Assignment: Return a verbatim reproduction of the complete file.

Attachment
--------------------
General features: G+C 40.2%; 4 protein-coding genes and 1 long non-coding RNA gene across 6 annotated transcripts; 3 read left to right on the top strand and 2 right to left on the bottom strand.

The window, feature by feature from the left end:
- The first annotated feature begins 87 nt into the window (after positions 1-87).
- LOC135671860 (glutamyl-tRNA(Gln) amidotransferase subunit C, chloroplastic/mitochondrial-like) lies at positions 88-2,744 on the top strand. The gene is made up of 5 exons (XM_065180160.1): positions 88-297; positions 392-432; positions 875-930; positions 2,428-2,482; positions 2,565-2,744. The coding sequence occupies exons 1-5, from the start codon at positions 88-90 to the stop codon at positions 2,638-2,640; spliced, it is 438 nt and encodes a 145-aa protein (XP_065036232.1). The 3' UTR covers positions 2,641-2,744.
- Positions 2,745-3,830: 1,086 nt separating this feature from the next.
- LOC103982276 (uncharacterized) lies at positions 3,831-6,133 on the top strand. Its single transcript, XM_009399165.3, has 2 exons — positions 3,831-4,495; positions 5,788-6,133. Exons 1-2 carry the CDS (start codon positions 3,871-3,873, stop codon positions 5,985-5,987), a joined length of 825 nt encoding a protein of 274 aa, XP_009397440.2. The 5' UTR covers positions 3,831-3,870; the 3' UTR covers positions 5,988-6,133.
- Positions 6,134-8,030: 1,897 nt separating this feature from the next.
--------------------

General features: G+C 40.2%; 4 protein-coding genes and 1 long non-coding RNA gene across 6 annotated transcripts; 3 read left to right on the top strand and 2 right to left on the bottom strand.

The window, feature by feature from the left end:
- The first annotated feature begins 87 nt into the window (after positions 1-87).
- LOC135671860 (glutamyl-tRNA(Gln) amidotransferase subunit C, chloroplastic/mitochondrial-like) lies at positions 88-2,744 on the top strand. The gene is made up of 5 exons (XM_065180160.1): positions 88-297; positions 392-432; positions 875-930; positions 2,428-2,482; positions 2,565-2,744. The coding sequence occupies exons 1-5, from the start codon at positions 88-90 to the stop codon at positions 2,638-2,640; spliced, it is 438 nt and encodes a 145-aa protein (XP_065036232.1). The 3' UTR covers positions 2,641-2,744.
- Positions 2,745-3,830: 1,086 nt separating this feature from the next.
- LOC103982276 (uncharacterized) lies at positions 3,831-6,133 on the top strand. Its single transcript, XM_009399165.3, has 2 exons — positions 3,831-4,495; positions 5,788-6,133. Exons 1-2 carry the CDS (start codon positions 3,871-3,873, stop codon positions 5,985-5,987), a joined length of 825 nt encoding a protein of 274 aa, XP_009397440.2. The 5' UTR covers positions 3,831-3,870; the 3' UTR covers positions 5,988-6,133.
- Positions 6,134-8,030: 1,897 nt separating this feature from the next.